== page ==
I haven't noticed after having tried all kinds. If your just starting, your local thrift stores should have a variety of clubs for you to mess around with. Like modern equipment, there were so many different makes and models that finding ones that fit your game will be a fun adventure, and if you keep the cost low, not too stressful.

Around here, in Wisconsin, playable clubs can be had for 2-5 $ each. I have found them for as low as $1, and paid as much as a whopping $8 for a driver I thought I might like. You should have no trouble outfitting yourself with a complete set for around 20 - 40$. So try a bunch of different clubs if time and wallet (and missus, if so equipped) allow.

You might start with clubs you father or a favorite relative used to play. Or perhaps someone you admire from the 1970's. Or someone famous. Whatever floats your boat. I started with the best looking, condition wise, set I could find at the local thrift, and added the woods that matched that set of irons. Those happened to be Wilson K-28 forged irons. I wanted to see if I could hit them. I could, and I was hooked. (actually sliced, for those who have seen me play...)

After that, I just kept looking for upgrades, and persimmon clubs. In the course of 2 years they have not been difficult to obtain at all. I'll bet there are even people here who would get you hooked up if you just pay the postage. (I have a Wilson Staff persimmon driver and 5 wood that I will give to you if you want to pay the postage. pm ME.)

It is really fun to play with the older equipment, especially on courses designed and built when that equipment was the standard. I personally love the old courses. But I also like to occasionally play "newer" courses with old equipment, just to mess with people. It truly is the "road less traveled".

Be prepared to field questions about your gear tho. Some of us like to go old school with bags and apparel too. It's another side to the game. A lot of us also play with less than a full set. Wait.... :stop:

Don't worry about finding the perfect looking clubs either. Some of the best clubs I have aint too pretty. But I'll bet money that your ball striking will get even better than it probably already is (with that handicap), and you will fall in love with the sound. And in beating your playing partners with so-called "inferior" equipment.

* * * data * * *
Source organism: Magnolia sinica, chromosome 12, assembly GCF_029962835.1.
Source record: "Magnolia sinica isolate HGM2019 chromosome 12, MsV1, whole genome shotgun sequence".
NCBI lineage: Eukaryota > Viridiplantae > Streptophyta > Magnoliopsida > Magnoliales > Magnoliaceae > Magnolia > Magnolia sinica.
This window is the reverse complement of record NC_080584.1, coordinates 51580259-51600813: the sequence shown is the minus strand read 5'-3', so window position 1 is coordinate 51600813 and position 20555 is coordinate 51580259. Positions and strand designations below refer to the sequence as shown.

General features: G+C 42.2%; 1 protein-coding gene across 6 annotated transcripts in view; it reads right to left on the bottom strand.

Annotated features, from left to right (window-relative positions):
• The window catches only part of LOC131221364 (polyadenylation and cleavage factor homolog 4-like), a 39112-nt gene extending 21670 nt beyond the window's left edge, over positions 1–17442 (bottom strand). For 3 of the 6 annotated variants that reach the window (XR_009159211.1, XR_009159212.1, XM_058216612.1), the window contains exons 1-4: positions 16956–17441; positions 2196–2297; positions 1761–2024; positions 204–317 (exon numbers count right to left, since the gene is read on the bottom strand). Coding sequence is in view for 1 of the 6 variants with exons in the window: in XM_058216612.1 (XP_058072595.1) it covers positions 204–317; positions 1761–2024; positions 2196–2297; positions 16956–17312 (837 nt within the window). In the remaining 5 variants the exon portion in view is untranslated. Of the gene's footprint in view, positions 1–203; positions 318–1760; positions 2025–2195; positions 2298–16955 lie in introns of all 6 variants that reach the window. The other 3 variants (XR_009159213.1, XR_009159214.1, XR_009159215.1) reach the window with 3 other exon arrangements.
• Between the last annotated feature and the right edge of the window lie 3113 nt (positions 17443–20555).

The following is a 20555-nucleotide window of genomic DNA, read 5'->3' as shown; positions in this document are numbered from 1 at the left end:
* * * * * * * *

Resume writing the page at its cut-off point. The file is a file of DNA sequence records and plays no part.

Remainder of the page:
There is a lot to like about the old gear, and a lot to like about the people who play it. You will find some of the nicest and most generous people you will ever meet playing hickory and vintage clubs. And you may even be able to organize a few meetups and find others near you who play the persimmons.

Just dive in and enjoy.
:to_become_senile:

Edited by Dcohenour, 13 June 2018 - 07:42 AM.


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#7 TimV

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Posted 13 June 2018 - 04:03 PM

You may also want to consider some of the old Ping laminates as they tend to be a bit larger and therefore a bit easier to hit for some. Just as with modern clubs the biggest difference maker is finding one with a shaft that works well for you.

Edited by TimV, 13 June 2018 - 04:03 PM.

Vintage:
60-61 Wilson Staff 2-PW w/t MacGregor Tourney Persimmon Driver & 4 Wood, Wilson Sam Snead Signature Brass Putter

Classic:
71-72 Wilson Staff Button Backs 2-SW w/t Wilson System 3000 Persimmon Driver and 3 Wood, MacGregor Tourney SAT 5 Wood, Wilson Sam Snead Pay-Off Putter

Modern Classic:
Mizuno Grad MP 2 Iron, 84-85 Mizuno Cimarron 3-PW Blades & Mizuno RSF 90 BeCu w/t 10* Callaway Warbird Great Big Bertha Ruger Driver, Callaway Big Bertha Steelhead III 3 Wood, & Callaway Big Bertha Steelhead Plus 7 Wood, Brass Slotline Putter

Modern:
07 Ping G10 (YD) Draw Driver & 4 Wood, 3 & 4 Hybrid, 5-SW w/t Ping Anser Putter

Farcical:
lil' David Slingers 2-PW, I haven't put any woods or putter with these as I can't bring myself to play them.  

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(You can join but you have to get the tattoo)

Spank the Persimmon or Walk the Plank!

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#8 oldschoolrocker

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Posted 13 June 2018 - 04:51 PM

Tim is correct about the shaft.  Itís my opinion that itís an even more important part of the overall club equation with regards to vintage than modern.
OP, you can pick up a number of persimmon or laminate for a song these days, so donít be afraid to dive in and take a few for a test drive.